There is no means to directly measure seawater oxygen content of ancient oceans. The primary source of DO in surface seawater is air-sea exchange with atmospheric O2, leading to approximate saturation. Therefore, the DO of surface seawater relies principally on atmospheric oxygen content, SST and salinity. A reliable O2 curve for Phanerozoic atmosphere has been estimated by using the GEOCARBSULF model (Royer et al., 2014; Berner, 2006). In addition, the salinity changes of the oceans during the Phanerozoic have been constructed by a compiled dataset of volumes and masses of evaporate deposits (Hay et al., 2006). Thus, the evolution of seawater oxygen content in the geologic past can be assessed from estimated atmospheric O2 and ocean salinity, and temperature that we constructed based on oxygen isotopes.

1 OXYGEN ISOTOPE DATASET

A total of 22 796 oxygen isotope measurements of carbonate/phosphate fossils are selected to establish SST curve over the past 500 million years (see Fig. 1 and Daraset S1). The dataset is composed of published δ18O measurements. A total of 8 782 δ18O measurements are from the Phanerozoic database of Veizer and Prokoph (2015), 3 383 measurements are from Phanerozoic database of Grossman (2012), 1 677 measurements are from Cretaceous database of O'Brien et al. (2017), and 161 measurements are from Jurassic database of Dera et al. (2011). The other 8 793 δ18O measurements have been compiled in this study. A total of 3 643 δ18O measurements are from phosphate fossils, including phosphatic brachiopods (46), conodonts (3 299), and fishes (298), while 19 153 δ18O measurements are from carbonate fossils, including belemnites (1 663), bivalves (720), brachiopods (574), benthic foraminifers (129), planktonic foraminifers (15 500), gastropods (179), and coccoliths (388).

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Figure 1. Raw oxygen isotope data used for reconstructing sea surface temperatures over the past 500 million years. A total of 22 796 oxygen isotopic measurements are used (see Dataset S1). The scale of δ18OPhos is used for phosphatic fossils including phosphatic brachiopod, conodont, and fish. The scale of δ18OCarb is used for carbonate fossils including belemnite, bivalve, brachiopod, planktonic foraminifer, and others. The scale of temperature is used for all fossils. Dark red short line: phosphatic brachiopod; purple plus sign: conodont; red diamond: fish; blue circle: belemnite; dark red triangle: bivalve; green star: brachiopod; blue multiple sign: planktonic foraminifer; orange square: other carbonate fossils

Not all data are used to reconstructing the SST curve. The selection of data depends mainly on the following three principles. First, only data from marine fossils that represent organisms living in the shallow water habitats are selected, i.e., shallow planktons (planktonic foraminifers), nektons (conodonts, fishes, and belemnites), and benthos (bivalves, brachiopods, and gastropods), but the bathyal benthic foraminifers are excluded. Second, only lower-paleolatitude data (between 40°N and 40°S) from well-preserved specimens are selected. Not only because δ18O data from lower-paleolatitudes are abundant but also because of the strong temperature gradient between the equator and polar regions. For the regions between 40°N and 40°S, the latitude thermal gradient was much weaker under both present-day cool and Late Cretaceous warm climates (Sinninghe Damsté et al., 2010). Third, only δ18O from phosphate fossils are selected for the Paleozoic Era because of the unreliability of δ18O from carbonate fossils of this age. δ18O from carbonate fossils have a great range in composition and the significant positive correlation with δ13C (n = 4 532, r = 0.64, p < 0.001, Fig. 2a), suggesting these data are probably affected by diagenetic alteration. However, there is no δ13C-δ18O covariance for the Mesozoic and Cenozoic carbonate fossils (n = 2 066, r = 0.03, p = 0.171, Fig. 2b). Therefore, Mesozoic and Cenozoic δ18O are compiled from both carbonate and phosphate fossils.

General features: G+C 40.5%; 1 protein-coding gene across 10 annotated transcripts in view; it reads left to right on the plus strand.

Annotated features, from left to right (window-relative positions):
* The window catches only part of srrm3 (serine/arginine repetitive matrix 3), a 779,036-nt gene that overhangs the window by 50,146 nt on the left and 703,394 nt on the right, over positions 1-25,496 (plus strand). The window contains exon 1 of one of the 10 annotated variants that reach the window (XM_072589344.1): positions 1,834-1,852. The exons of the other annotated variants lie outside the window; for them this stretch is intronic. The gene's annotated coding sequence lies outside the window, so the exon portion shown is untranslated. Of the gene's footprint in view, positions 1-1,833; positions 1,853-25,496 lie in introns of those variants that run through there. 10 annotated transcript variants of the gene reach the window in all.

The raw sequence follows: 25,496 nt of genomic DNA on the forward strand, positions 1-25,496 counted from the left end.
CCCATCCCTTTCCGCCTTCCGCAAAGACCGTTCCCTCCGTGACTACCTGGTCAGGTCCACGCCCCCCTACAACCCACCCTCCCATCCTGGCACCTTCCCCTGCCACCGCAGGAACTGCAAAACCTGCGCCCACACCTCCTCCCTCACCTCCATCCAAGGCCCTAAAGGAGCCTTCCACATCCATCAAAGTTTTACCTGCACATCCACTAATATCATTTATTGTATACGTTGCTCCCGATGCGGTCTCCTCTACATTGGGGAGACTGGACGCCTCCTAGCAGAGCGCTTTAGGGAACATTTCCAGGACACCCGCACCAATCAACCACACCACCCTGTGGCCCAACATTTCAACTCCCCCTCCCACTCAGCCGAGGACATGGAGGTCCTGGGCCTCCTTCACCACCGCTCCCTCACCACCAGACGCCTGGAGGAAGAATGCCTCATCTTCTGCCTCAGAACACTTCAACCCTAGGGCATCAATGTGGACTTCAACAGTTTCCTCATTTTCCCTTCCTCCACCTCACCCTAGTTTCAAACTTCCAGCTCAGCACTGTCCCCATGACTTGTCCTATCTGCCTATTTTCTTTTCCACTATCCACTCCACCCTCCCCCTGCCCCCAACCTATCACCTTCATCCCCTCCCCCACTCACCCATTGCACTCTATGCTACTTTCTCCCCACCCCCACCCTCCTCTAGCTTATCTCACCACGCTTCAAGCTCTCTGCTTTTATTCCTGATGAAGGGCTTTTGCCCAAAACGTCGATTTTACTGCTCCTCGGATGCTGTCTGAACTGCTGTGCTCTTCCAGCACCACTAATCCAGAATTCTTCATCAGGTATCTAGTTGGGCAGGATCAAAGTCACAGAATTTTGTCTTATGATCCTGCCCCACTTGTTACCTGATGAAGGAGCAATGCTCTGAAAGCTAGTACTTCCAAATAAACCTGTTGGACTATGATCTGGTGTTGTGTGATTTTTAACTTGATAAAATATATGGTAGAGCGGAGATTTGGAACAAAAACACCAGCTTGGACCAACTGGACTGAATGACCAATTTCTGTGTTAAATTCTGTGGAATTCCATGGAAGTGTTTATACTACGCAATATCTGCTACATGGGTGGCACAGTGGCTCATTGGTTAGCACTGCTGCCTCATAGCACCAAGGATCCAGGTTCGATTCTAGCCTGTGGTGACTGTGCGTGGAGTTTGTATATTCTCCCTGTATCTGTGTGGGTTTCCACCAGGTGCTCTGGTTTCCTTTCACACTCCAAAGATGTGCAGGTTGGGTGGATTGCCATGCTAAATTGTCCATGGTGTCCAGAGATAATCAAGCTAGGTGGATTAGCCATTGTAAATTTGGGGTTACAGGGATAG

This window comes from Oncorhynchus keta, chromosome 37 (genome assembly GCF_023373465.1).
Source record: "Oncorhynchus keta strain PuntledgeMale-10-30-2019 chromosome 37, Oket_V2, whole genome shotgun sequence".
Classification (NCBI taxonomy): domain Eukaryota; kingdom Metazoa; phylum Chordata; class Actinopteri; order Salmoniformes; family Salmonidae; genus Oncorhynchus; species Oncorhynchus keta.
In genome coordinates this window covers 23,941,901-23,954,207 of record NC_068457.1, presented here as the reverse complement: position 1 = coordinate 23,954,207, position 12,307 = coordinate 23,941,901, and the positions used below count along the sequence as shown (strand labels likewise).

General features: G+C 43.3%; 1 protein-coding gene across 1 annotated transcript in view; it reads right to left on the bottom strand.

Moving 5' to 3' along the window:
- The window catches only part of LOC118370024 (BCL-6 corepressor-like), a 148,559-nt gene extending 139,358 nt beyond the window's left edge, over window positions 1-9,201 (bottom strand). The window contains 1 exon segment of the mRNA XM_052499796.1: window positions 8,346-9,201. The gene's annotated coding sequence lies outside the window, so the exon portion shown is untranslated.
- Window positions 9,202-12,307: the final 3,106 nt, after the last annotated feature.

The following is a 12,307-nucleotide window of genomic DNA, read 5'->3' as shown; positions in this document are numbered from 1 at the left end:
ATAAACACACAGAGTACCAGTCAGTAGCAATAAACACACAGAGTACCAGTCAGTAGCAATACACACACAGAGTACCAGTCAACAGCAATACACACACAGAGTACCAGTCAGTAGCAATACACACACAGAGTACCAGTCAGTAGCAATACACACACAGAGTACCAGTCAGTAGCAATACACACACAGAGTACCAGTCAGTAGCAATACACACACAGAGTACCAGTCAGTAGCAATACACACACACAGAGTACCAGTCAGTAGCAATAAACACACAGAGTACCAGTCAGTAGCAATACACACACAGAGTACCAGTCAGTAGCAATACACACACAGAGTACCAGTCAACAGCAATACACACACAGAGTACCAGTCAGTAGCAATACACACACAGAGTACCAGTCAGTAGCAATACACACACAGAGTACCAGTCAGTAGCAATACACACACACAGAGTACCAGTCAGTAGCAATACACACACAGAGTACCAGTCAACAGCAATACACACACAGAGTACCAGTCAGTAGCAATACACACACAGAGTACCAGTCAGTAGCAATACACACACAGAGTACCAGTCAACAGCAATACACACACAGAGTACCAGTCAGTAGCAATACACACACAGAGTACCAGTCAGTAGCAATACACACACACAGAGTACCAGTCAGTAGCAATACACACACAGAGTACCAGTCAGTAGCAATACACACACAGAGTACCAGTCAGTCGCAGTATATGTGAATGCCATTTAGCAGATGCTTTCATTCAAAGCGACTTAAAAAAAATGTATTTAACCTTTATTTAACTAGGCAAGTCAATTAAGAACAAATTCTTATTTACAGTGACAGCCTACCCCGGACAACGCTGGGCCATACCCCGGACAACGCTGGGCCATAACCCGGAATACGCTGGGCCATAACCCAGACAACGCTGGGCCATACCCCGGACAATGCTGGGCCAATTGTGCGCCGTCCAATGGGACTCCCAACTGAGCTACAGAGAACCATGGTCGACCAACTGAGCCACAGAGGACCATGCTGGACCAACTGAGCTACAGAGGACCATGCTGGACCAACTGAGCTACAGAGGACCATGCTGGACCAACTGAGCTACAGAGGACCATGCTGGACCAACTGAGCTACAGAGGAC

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Figure 2. Cross plots of carbon and oxygen isotopes of carbonate fossils from Phanerozoic. (a) Cross plot of Paleozoic δ13C versus δ18O showing a clear positive relationship (n = 4 532, r = 0.64, p < 0.001). (b) Mesozoic and Cenozoic δ13C versus δ18O. There is no δ13C-δ18O covariance for the entire data (n = 2 066, r = 0.03, p = 0.171). Data from Grossman (2012)
2 METHODS 2.1 Paleo-Sea Surface Temperature Assessment from δ18O Dataset

Phosphate δ18O values were converted to seawater temperatures by using the equation of Lécuyer et al. (2013), assuming an average δ18O value of the ocean of -1‰

$ t = 117.4 - 4.5 \times ({{\rm{ \mathit{ δ} }}^{18}}{{\rm{O}}_{{\rm{PO4}}}} - {{\rm{ \mathit{ δ} }}^{18}}{{\rm{O}}_{{\rm{SW}}}}) \times 1\;000 $

where t is the sea surface temperature (℃), δ18OPO4 is the O isotope composition of phosphate fossils (‰, VSMOW); δ18OSW is the O isotope composition of seawater (‰, VSMOW).

Seawater temperatures were calculated from the carbonate δ18O by using equation of Hays and Grossman (1991)

$ \begin{array}{l} \;\;\;\;\;\;\;\;\;\;t = 15.7 - 4.36 \times ({{\rm{ \mathit{ δ} }}^{18}}{{\rm{O}}_{{\rm{Carb}}}} - {{\rm{ \mathit{ δ} }}^{18}}{{\rm{O}}_{{\rm{SW}}}}) \times 1\;\;\;\;000 + 0.12 \times [({{\rm{ \mathit{ δ} }}^{18}}{{\rm{O}}_{{\rm{Carb}}}} - \\ {{\rm{ \mathit{ δ} }}^{18}}{{\rm{O}}_{{\rm{SW}}}}) \times 1\;000{]^2} \end{array} $

where δ18OCarb is the O isotope composition of carbonate fossils (‰, VPDB).

2.2 Dissolved Oxygen of Shallow Oceans

The solubility equation for oxygen is based on equation of Benson and Krause (1984)

$ DO = {{\rm{O}}_2}{\rm{ }}[\frac{{F\left( {1 - {P_{{\rm{wv}}}}} \right)(1 - {\theta _{\rm{o}}})}}{{{k_{{\rm{o,s}}}}{M_{\rm{w}}}}}] $
$ F = 1\;000 - 0.716{\rm{ }}582 \times S $